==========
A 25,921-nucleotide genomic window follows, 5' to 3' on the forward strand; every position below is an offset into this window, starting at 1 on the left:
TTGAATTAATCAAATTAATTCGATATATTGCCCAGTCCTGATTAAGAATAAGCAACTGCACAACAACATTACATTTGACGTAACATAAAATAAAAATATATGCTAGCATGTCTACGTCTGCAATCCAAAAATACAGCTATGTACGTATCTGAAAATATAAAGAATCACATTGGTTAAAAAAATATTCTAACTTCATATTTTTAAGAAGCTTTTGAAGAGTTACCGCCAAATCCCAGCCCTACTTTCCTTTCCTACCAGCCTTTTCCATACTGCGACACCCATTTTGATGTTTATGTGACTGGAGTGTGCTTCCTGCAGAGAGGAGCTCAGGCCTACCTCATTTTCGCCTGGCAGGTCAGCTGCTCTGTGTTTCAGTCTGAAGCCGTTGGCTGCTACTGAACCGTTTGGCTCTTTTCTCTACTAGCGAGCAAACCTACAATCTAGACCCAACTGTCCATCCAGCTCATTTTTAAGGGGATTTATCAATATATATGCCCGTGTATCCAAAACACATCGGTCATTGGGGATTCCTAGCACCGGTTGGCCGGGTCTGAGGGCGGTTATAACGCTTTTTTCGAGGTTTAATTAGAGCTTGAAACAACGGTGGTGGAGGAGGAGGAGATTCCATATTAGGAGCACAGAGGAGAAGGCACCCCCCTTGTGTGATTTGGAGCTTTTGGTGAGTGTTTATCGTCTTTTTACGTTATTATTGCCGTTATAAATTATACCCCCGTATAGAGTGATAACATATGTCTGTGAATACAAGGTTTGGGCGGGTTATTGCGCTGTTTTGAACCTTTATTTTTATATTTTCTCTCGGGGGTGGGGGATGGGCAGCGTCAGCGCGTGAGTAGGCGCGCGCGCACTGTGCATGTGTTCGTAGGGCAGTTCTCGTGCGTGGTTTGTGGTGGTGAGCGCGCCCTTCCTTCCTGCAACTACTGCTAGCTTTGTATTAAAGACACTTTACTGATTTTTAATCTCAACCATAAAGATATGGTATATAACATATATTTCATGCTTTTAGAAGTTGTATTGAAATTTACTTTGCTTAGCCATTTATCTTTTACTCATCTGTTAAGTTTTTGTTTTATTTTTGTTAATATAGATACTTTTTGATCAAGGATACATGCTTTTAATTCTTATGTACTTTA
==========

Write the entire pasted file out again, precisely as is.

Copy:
A 25,921-nucleotide genomic window follows, 5' to 3' on the forward strand; every position below is an offset into this window, starting at 1 on the left:
TTGAATTAATCAAATTAATTCGATATATTGCCCAGTCCTGATTAAGAATAAGCAACTGCACAACAACATTACATTTGACGTAACATAAAATAAAAATATATGCTAGCATGTCTACGTCTGCAATCCAAAAATACAGCTATGTACGTATCTGAAAATATAAAGAATCACATTGGTTAAAAAAATATTCTAACTTCATATTTTTAAGAAGCTTTTGAAGAGTTACCGCCAAATCCCAGCCCTACTTTCCTTTCCTACCAGCCTTTTCCATACTGCGACACCCATTTTGATGTTTATGTGACTGGAGTGTGCTTCCTGCAGAGAGGAGCTCAGGCCTACCTCATTTTCGCCTGGCAGGTCAGCTGCTCTGTGTTTCAGTCTGAAGCCGTTGGCTGCTACTGAACCGTTTGGCTCTTTTCTCTACTAGCGAGCAAACCTACAATCTAGACCCAACTGTCCATCCAGCTCATTTTTAAGGGGATTTATCAATATATATGCCCGTGTATCCAAAACACATCGGTCATTGGGGATTCCTAGCACCGGTTGGCCGGGTCTGAGGGCGGTTATAACGCTTTTTTCGAGGTTTAATTAGAGCTTGAAACAACGGTGGTGGAGGAGGAGGAGATTCCATATTAGGAGCACAGAGGAGAAGGCACCCCCCTTGTGTGATTTGGAGCTTTTGGTGAGTGTTTATCGTCTTTTTACGTTATTATTGCCGTTATAAATTATACCCCCGTATAGAGTGATAACATATGTCTGTGAATACAAGGTTTGGGCGGGTTATTGCGCTGTTTTGAACCTTTATTTTTATATTTTCTCTCGGGGGTGGGGGATGGGCAGCGTCAGCGCGTGAGTAGGCGCGCGCGCACTGTGCATGTGTTCGTAGGGCAGTTCTCGTGCGTGGTTTGTGGTGGTGAGCGCGCCCTTCCTTCCTGCAACTACTGCTAGCTTTGTATTAAAGACACTTTACTGATTTTTAATCTCAACCATAAAGATATGGTATATAACATATATTTCATGCTTTTAGAAGTTGTATTGAAATTTACTTTGCTTAGCCATTTATCTTTTACTCATCTGTTAAGTTTTTGTTTTATTTTTGTTAATATAGATACTTTTTGATCAAGGATACATGCTTTTAATTCTTATGTACTTTA